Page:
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Reviews » DVD Video Reviews » Hukkle
Hukkle
Home Vision Entertainment // Unrated // July 26, 2005
List Price: $29.95 [Buy now and save at Amazon]
Review by Todd Brown | posted July 28, 2005 | E-mail the Author
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C O N T E N T
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The Movie
The tag line on the front of HVE's new DVD release of Hukkle proclaims the film "A Bizarre Murder Mystery". While that is true in one sense it is also quite misleading. Hukkle is really a film about observing the quiet, simple, overlooked things in life; an ode to rural living.

The film unfolds without dialogue, following an old man with hiccups as he sets about his morning routine and sits outside on a bench to watch the world in motion around him, happily hiccupping away throughout. The camera moves to track the things that capture the old man's attention and, from time to time, will follow another village resident away as they pass in front of the old man's bench, but the man himself remains the focus that the film always returns to.

Not a film that you approach if you're looking for a lot of plot or action Hukkle is filled with beautiful imagery and a quiet, steady rhythm. It's a lyrical film that delights in pointing out just how many beautiful things we miss by constantly hurrying from place to place.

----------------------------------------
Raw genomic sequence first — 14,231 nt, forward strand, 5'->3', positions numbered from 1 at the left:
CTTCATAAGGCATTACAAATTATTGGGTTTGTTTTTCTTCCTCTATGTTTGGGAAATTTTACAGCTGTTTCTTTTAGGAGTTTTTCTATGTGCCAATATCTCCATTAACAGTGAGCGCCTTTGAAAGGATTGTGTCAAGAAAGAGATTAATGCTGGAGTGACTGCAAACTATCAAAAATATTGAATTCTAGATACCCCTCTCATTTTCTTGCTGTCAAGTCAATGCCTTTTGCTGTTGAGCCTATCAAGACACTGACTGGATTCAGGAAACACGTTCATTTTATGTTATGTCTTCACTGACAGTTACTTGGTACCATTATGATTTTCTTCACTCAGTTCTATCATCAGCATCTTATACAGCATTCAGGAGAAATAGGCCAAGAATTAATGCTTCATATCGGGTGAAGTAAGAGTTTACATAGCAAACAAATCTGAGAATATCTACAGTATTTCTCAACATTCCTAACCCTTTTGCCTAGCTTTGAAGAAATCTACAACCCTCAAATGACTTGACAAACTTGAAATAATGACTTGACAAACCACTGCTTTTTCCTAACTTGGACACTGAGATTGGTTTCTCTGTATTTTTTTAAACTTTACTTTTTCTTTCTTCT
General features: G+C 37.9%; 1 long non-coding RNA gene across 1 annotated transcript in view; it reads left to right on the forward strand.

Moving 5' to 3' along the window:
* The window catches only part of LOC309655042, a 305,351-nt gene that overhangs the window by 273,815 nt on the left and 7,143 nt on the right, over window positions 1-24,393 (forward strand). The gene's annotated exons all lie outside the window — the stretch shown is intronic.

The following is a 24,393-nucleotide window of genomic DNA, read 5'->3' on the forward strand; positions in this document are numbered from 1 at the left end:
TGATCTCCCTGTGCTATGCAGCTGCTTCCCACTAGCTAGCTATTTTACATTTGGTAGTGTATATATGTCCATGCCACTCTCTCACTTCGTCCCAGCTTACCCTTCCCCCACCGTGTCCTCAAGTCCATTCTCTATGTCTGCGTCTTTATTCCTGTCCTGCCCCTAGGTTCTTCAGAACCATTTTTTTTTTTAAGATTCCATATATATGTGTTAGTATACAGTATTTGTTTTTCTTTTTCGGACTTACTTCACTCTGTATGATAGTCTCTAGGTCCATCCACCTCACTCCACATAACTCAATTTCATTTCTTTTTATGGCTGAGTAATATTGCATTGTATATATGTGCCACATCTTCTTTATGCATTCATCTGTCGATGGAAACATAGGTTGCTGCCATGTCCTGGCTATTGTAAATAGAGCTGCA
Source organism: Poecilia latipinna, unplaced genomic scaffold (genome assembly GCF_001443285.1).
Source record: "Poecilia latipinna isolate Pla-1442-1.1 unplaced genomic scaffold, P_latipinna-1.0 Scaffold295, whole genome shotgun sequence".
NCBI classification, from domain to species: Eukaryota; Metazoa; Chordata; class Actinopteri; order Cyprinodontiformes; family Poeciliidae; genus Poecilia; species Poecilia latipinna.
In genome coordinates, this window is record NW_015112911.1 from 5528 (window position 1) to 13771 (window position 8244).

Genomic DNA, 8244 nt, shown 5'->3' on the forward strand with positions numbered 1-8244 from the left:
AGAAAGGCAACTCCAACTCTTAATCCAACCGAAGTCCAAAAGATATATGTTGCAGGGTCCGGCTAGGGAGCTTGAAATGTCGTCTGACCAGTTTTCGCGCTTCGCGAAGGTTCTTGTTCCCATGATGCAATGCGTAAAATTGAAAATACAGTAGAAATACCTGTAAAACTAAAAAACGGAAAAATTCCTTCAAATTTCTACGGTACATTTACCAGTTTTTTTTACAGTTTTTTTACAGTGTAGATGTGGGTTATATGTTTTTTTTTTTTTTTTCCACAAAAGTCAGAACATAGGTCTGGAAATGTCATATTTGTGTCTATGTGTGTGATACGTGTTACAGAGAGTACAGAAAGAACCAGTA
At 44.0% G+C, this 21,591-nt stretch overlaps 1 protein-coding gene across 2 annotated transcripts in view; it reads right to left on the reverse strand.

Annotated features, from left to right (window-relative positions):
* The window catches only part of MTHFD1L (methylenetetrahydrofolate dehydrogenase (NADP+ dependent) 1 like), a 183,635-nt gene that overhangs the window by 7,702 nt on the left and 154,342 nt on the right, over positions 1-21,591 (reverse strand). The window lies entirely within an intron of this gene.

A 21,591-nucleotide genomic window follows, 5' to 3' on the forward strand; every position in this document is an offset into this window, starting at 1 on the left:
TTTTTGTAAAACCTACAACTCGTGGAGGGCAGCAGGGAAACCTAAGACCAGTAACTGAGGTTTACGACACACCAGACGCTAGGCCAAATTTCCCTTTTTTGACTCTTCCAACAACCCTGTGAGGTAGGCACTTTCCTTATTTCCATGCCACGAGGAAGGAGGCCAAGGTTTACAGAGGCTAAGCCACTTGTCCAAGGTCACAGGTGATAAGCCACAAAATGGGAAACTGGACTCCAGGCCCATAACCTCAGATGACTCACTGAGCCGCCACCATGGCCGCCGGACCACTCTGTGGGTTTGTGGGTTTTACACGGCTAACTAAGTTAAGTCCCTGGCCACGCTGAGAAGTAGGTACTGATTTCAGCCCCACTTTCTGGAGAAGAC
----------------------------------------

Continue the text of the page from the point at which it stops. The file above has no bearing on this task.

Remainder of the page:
The DVD
Video
The video quality is a little hard to peg not having ever seen the film projected. Hukkle has that soft look common to films much older than this, or film shot on aged stock. Given the subject matter it's perfectly possible that this was a deliberate choice on the part of the film makers but it also may point to a weakness in the transfer. But the print is clean and video quality good on all other fronts. It is, as expected from HVE, 16:9 anamorphic.

Audio
The film is presented both in the original stereo mix and in 5.1 surround. Sound plays an immensely important role in this film and both mixes are clean and crisp with good seperation.

Extras
The range of extras is solid if unspectacular. You get a subtitled commentary track with the director and cinematographer largely discussin technical challenges and the way they set up certain shots. There are slightly over ten minutes of pre-production test footage, excerpts from the production notes, the trailer, and - in the booklet - an essay by Andrew Horton of Kinoeye. The best of the extras, however, is labelled a 'making of' but would more accurately be labelled a video diary: a half hour of loose, informal footage shot behind the scenes during the film's production. This is where you get the best feel for the film makers as you get to listen to them chatter candidly behind the scenes.

Final Thoughts
It is strictly for the art house crowd and will try the patience of the MTV generation but Hukkle is a solid film, well presented. Worth a look for a change of pace.
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